I’m referring to Michele E. Northwood’s “seamless” smooth-reading Fishnets in the Far East: A Dancer’s Diary in Korea. It was a great, riveting read that compelled me to give it a five-star rating (please see last week’s review). I’d gotten so involved in the three women’s lives and mis-adventures, I found myself wondering what transpired after they’d returned home.
I contacted Michele and asked if she’d be interested in doing an interview—she was! If you’ve not yet read Fishnets, please do; you won’t regret it. And if you have and you’re curious to find out more . . . here you go, my friends . . .
An obvious question: do you still keep in touch with anyone from the Fishnet days? If so, who? Do you reminisce? Or do you just not go there?
I’m still in touch with Louise via Facebook. Occasionally, we share photos and reminisce, but as I mentioned at the end of my book, the memory fades and we tend to obliterate the bad experiences and remember the good ones. Although it’s impossible to forget some of the experiences, we usually talk about funny or pleasant times and ignore the negatives. Occasionally, the name of our agent pops up, but I think time mellows a person and I hold no malice towards him.
When did you begin writing the book? What served as the “trigger” to write it?
To answer that question, I have to go back to my time in Korea. I knew from the first couple of days being in that country that we were living through a unique and once-in-a-lifetime experience, so I kept a detailed diary of every single day. I came across the two notebooks I had filled a couple of years ago, and when I sat down to read them again, I realised that it would make an interesting book. I thought that the uniqueness of the situation would be eye-opening, not only for other dancers but for readers interested in travel and the Far East, as well as appealing to anyone with a curiosity to discover the not-so-idyllic truth behind a dancer’s life.
It took me over a year to write the book and it was released in 2019.
What were your takeaways from the experience? Any regrets? Lessons learned?
I have no regrets about doing the contract. Although I went through some unpleasant experiences, the three of us dealt with each episode with a lot of laughter, something that I also wanted to get across in the book. It wasn’t all doom and gloom; we had some good times too.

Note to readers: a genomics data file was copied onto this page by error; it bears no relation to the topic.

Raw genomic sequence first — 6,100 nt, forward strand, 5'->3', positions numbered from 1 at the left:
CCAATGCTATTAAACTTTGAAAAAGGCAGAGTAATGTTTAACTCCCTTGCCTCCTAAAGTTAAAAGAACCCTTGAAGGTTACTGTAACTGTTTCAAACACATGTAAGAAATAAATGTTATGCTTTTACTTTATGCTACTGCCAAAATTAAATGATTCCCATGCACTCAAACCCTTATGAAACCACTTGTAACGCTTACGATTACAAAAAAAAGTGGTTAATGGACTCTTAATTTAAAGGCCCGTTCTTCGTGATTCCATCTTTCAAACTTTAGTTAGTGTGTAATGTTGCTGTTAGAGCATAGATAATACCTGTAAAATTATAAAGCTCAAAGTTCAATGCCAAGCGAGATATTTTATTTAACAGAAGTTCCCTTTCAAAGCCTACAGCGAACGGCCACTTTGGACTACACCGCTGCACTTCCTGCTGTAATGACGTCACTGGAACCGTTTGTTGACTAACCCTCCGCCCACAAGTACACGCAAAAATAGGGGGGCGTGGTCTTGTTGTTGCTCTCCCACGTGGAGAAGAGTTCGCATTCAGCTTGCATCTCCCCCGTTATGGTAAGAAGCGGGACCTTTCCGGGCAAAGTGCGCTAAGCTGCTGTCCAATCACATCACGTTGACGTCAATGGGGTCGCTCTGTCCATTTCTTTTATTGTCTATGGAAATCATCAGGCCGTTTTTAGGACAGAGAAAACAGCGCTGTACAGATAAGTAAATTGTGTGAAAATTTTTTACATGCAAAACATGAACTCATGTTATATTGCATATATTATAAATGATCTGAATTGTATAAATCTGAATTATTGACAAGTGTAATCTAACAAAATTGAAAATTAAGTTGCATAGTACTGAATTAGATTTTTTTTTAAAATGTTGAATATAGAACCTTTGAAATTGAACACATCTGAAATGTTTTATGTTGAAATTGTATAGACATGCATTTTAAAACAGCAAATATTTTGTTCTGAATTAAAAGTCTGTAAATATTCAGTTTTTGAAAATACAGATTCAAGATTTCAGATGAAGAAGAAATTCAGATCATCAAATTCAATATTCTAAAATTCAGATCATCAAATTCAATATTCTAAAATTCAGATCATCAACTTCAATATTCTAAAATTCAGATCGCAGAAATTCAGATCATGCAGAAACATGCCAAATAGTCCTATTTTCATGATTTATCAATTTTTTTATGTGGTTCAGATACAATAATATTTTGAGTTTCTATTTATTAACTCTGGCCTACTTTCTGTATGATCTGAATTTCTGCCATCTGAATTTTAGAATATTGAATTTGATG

The experience made me mature and become a much stronger person. I was an extremely naïve twenty-year-old who was thrown into a seedy world that I was ill-equipped to deal with. I soon realised the need to stand up for myself if I hoped to see this contract through to the end. But I was lucky to have Louise as my friend, as she was much more worldly-wise and mothered me for the first few months of the contract.
Some readers have asked me why I didn’t just go home. This would have been impossible. I was on the other side of the world at a time when cheap airfares were nonexistent and a one-way ticket back to the UK was eight hundred pounds. This was a huge amount of money for me at that time, and with our intermittent salary being literally drip-fed to us by our agent, the thought of saving up enough money to buy a ticket home was an insurmountable task.
I think we were all committed to seeing the contract through, regardless of the circumstances. As I said earlier, in between the bad experiences, there were some good times too. These positive experiences kept us all going.
I have no regrets about my time there, I think I grew as a person, particularly mentally, and I learnt to accept that throughout life there is always a Ying and a Yang. We all experience good and bad events throughout our lives and we have to deal with whatever life throws our way.
That’s a great, sage outlook. What happened after? How did the experience affect you?
Well, believe it or not, I went on my next contract with the same agent! This time I travelled to the island of Hokkaido in Japan! (In fact, I’ve just released the second book in the Fishnets series. Here is the link: https://www.amazon.co.uk/s?k=Fishnets+and+Fire-eating&i=digital-text&ref=nb_sb_noss_2